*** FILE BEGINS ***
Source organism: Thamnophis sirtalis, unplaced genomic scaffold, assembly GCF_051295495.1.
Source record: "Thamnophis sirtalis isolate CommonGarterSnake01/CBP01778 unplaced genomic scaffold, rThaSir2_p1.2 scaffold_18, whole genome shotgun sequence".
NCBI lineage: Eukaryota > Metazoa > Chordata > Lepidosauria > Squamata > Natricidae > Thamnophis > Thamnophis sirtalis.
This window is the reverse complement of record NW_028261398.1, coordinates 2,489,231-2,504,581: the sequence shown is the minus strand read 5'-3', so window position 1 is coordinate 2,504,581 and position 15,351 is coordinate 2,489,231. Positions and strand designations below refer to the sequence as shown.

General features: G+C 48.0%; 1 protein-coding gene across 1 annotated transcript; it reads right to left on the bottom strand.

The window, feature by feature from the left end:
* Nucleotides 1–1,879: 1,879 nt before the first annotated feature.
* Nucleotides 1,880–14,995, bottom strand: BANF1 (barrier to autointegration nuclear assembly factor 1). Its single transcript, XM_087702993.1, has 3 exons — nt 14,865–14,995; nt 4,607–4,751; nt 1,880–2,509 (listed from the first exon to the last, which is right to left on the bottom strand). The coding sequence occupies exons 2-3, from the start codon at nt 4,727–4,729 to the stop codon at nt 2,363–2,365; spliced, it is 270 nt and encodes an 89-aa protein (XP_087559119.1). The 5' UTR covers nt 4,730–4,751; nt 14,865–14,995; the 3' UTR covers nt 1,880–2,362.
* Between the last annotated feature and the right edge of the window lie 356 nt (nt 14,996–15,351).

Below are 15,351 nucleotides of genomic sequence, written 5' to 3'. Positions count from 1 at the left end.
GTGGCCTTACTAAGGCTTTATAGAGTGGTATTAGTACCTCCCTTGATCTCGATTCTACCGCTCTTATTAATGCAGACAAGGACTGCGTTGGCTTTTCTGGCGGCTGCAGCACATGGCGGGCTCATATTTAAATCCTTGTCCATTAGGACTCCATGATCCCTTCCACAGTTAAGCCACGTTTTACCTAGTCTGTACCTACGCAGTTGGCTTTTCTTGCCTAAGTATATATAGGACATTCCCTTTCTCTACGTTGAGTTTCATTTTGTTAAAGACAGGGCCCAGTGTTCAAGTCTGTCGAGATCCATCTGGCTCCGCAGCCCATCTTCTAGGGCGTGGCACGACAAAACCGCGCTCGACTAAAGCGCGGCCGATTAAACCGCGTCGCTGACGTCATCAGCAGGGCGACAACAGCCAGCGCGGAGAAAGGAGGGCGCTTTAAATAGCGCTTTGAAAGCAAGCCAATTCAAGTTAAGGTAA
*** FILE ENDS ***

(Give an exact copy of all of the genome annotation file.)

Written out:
Source organism: Thamnophis sirtalis, unplaced genomic scaffold, assembly GCF_051295495.1.
Source record: "Thamnophis sirtalis isolate CommonGarterSnake01/CBP01778 unplaced genomic scaffold, rThaSir2_p1.2 scaffold_18, whole genome shotgun sequence".
NCBI lineage: Eukaryota > Metazoa > Chordata > Lepidosauria > Squamata > Natricidae > Thamnophis > Thamnophis sirtalis.
This window is the reverse complement of record NW_028261398.1, coordinates 2,489,231-2,504,581: the sequence shown is the minus strand read 5'-3', so window position 1 is coordinate 2,504,581 and position 15,351 is coordinate 2,489,231. Positions and strand designations below refer to the sequence as shown.

General features: G+C 48.0%; 1 protein-coding gene across 1 annotated transcript; it reads right to left on the bottom strand.

The window, feature by feature from the left end:
* Nucleotides 1–1,879: 1,879 nt before the first annotated feature.
* Nucleotides 1,880–14,995, bottom strand: BANF1 (barrier to autointegration nuclear assembly factor 1). Its single transcript, XM_087702993.1, has 3 exons — nt 14,865–14,995; nt 4,607–4,751; nt 1,880–2,509 (listed from the first exon to the last, which is right to left on the bottom strand). The coding sequence occupies exons 2-3, from the start codon at nt 4,727–4,729 to the stop codon at nt 2,363–2,365; spliced, it is 270 nt and encodes an 89-aa protein (XP_087559119.1). The 5' UTR covers nt 4,730–4,751; nt 14,865–14,995; the 3' UTR covers nt 1,880–2,362.
* Between the last annotated feature and the right edge of the window lie 356 nt (nt 14,996–15,351).

Below are 15,351 nucleotides of genomic sequence, written 5' to 3'. Positions count from 1 at the left end.
GTGGCCTTACTAAGGCTTTATAGAGTGGTATTAGTACCTCCCTTGATCTCGATTCTACCGCTCTTATTAATGCAGACAAGGACTGCGTTGGCTTTTCTGGCGGCTGCAGCACATGGCGGGCTCATATTTAAATCCTTGTCCATTAGGACTCCATGATCCCTTCCACAGTTAAGCCACGTTTTACCTAGTCTGTACCTACGCAGTTGGCTTTTCTTGCCTAAGTATATATAGGACATTCCCTTTCTCTACGTTGAGTTTCATTTTGTTAAAGACAGGGCCCAGTGTTCAAGTCTGTCGAGATCCATCTGGCTCCGCAGCCCATCTTCTAGGGCGTGGCACGACAAAACCGCGCTCGACTAAAGCGCGGCCGATTAAACCGCGTCGCTGACGTCATCAGCAGGGCGACAACAGCCAGCGCGGAGAAAGGAGGGCGCTTTAAATAGCGCTTTGAAAGCAAGCCAATTCAAGTTAAGGTAA